Opportunities to visit Gaza come rarely. Despite occasional misleading reports to the contrary, the blockade remains robust. Promises to repair sewage disposal go unfulfilled, electricity is still sporadic and unpredictable, poverty and unemployment are among the world’s highest, and stunted childhood growth and anemia are visible everywhere you look. Predictions that Gaza would be “unlivable” by 2020 are no longer predictions. They are the days and nights of Gazans.
The treasured opportunity came for me and a small group of friends on a warm day in mid-October. Permits to enter Gaza aren’t obtained easily; only one other person was waiting that morning to enter the large Erez checkpoint terminal. The large “Welcome to Erez” sign should not be taken by the visitor at face value.
When our opportunity came, we wanted our time there to be worthy of the privilege. We went to see, to listen, to witness, to stand with, and then to tell. A place so inaccessible and so compelling deserves our full attention and our best intentions, but as we learned in our recent visit, getting lost in the tedium of the permit process and then the rush to pack the time with meetings and briefings could have caused us to miss the glory that is Gaza.
Our four days there included a Friday when businesses and organizations are closed. What to do? But through sheer good fortune (one might say dumb luck), our Friday in Gaza proved to be a bit miraculous. Friends there had invited us to join them in the morning for a special service at St. Porphyrios Greek Orthodox Church. Established in the year 420, its origin was contemporaneous with the Church of the Holy Sepulchre in Jerusalem and Church of the Nativity in Bethlehem, thus memorializing the prominent place that Gaza held in that epochal moment of history when Christianity came to the Roman Empire and changed the world forever.
From the ancient ornate beauty of St. Porphyrios, we went to meet Dr. Ayman Hassouna, a tour guide affiliated with the Ministry of Antiquities who gave us his Friday to show us some of the other Gaza.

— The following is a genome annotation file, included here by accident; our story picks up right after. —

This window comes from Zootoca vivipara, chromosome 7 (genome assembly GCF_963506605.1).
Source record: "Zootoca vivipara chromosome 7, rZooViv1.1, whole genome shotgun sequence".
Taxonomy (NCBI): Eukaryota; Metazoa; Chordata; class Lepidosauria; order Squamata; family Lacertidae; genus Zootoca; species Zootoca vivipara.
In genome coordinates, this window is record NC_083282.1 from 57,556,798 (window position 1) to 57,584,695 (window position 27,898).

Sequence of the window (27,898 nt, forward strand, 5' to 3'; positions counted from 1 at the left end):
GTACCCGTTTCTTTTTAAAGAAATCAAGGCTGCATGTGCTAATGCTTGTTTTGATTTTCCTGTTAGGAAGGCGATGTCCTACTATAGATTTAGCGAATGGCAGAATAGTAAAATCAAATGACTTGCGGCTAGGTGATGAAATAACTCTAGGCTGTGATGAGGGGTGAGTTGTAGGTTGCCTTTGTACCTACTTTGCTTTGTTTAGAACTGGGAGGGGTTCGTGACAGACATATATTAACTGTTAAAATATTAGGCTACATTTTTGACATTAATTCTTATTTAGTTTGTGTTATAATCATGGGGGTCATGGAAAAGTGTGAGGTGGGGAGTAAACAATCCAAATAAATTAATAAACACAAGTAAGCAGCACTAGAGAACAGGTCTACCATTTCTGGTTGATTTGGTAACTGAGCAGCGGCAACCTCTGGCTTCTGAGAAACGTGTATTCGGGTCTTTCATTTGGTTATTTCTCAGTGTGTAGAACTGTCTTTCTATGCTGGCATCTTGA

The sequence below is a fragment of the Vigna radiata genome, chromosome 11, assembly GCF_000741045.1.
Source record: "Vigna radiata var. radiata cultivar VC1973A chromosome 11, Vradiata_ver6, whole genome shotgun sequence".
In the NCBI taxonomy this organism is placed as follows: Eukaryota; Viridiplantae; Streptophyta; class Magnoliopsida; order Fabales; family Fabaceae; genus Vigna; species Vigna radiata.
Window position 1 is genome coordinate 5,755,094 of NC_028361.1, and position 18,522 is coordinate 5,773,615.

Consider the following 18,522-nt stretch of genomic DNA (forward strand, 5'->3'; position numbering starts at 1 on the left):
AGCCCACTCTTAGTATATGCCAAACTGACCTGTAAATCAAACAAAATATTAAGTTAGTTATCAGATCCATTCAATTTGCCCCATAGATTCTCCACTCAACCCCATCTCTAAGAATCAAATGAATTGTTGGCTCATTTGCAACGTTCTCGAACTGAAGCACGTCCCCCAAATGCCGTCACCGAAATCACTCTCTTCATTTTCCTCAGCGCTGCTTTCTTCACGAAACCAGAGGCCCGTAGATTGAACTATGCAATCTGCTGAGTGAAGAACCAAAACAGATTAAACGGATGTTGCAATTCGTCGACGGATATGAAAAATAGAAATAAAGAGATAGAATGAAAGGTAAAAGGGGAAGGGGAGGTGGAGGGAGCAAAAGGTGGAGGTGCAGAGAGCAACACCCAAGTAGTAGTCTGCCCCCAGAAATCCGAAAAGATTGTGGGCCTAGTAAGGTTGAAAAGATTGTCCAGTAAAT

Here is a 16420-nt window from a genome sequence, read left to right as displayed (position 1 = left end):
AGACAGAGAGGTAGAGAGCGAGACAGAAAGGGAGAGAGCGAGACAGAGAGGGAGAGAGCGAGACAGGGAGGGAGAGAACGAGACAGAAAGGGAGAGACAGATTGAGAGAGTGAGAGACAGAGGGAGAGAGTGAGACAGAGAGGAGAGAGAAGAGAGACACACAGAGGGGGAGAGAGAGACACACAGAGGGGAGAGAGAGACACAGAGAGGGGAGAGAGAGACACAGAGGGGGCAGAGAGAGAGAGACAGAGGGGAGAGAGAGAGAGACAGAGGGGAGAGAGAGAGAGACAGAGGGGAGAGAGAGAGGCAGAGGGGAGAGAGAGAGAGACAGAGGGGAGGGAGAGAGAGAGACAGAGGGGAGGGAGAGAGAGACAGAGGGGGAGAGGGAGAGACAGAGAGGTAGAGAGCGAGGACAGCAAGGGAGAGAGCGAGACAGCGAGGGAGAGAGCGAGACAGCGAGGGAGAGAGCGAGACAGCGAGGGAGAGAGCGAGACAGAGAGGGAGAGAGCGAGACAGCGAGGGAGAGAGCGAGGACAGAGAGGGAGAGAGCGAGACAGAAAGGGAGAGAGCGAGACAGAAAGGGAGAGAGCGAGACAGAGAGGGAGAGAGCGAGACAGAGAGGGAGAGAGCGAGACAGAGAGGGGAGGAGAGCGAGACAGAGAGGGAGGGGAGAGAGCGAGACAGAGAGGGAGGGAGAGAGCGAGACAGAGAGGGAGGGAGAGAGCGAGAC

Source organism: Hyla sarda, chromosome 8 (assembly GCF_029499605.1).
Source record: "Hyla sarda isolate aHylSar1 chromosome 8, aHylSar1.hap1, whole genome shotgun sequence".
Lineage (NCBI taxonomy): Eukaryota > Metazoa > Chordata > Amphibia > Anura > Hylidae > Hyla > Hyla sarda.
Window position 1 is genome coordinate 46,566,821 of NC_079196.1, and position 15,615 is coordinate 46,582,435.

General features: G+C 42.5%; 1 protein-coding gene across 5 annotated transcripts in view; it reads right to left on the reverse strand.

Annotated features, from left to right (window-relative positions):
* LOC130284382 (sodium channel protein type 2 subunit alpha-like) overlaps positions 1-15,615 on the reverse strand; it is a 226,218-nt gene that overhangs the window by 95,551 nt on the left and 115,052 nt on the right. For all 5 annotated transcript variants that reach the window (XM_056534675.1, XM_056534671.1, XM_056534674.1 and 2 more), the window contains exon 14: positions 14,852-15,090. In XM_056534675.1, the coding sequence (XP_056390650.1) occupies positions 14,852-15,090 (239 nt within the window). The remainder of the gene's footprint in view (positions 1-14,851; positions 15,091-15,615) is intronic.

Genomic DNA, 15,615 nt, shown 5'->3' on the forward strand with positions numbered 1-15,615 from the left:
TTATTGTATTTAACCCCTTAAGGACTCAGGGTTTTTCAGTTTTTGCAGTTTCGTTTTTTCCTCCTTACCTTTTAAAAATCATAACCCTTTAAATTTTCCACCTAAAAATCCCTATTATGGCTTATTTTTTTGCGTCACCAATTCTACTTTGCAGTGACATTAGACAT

In a quiet neighborhood of Gaza City, behind a wall, stands the Pasha Museum, a stately home from the early Ottoman era that now houses local antiquities. We saw immaculately inscribed scrolls of Quranic verses, we saw pottery and statuary, we saw a magnificent palace from a time when people could create beauty in Gaza without fear of bombing.
We drove to Jabaliya then, getting glimpses on the way of the nearly depleted fishing industry; now only nets full of crabs that will bring little profit. We stopped at a Byzantine church from 444 which is now a site of active excavation and restoration. With stunning, well-preserved floor mosaics, it was a resting place for pilgrims, like us. Ayman told us we were the first to visit the site and as we explored and viewed with awe, Ayman’s son told us of his dreams for university.
Finally, as the mid-day calls to prayer sounded, we arrived at our last stop. We waited in the shade as our guides and friends walked to a local mosque for prayers, then entered the site of a vast Byzantine monastery also undergoing active excavation. It housed a couple of hundred monks and boasted an elaborate system of thermal baths. Walking the large site under the intense, bright sun, our view took in the monastery ruins as well as the area beyond. An elaborate bustling place for the faithful of nearly two thousand years ago set now amidst undeserved privation.
For a few hours, we saw Gaza for the first time. And we were reminded, as we obviously needed to be, not to fall into the trap of disaster tourism, thinking of Gaza only as the beleaguered tiny strip of imprisonment, of bombs and missiles, of abominable injustice and suffering. On this day we saw it anew, as a thriving center of the ancient world, as a place of significance for millennia. At the crossroads between the cultures and civilizations of Africa and Asia, Gaza mattered on the world stage.
The glory that was Rome is now extinct, but the glory that is Gaza lives on. It lives today. It lives in the remarkably talented young people who pursue their educations and ambitions amidst poverty, designing new systems of renewable, sustainable energy; astutely using the internet to create new opportunities for themselves; and creating art in film, canvas and word to assert their claim on identity while proclaiming that they are not numbers. It lives in the insistence on Palestinian sovereignty and nationhood, in the persistent determination to march in return to their homelands, and in steadfast resistance to colonialist displacement. And not least, it lives in the preservation of these remarkable sites of historical greatness. In fact, we could not fail to notice that the current ruling authority in Gaza supports and sustains these projects without fanfare while Israel too often uses archeology as a means to carry out ethnic cleansing.
In the end, it is grandeur that endures, not small-minded, greedy grabs at dominion and power. On that Friday, we had a glimpse of the grandeur of Gaza. If you are fortunate enough to go, I hope you will include that in your itinerary, too.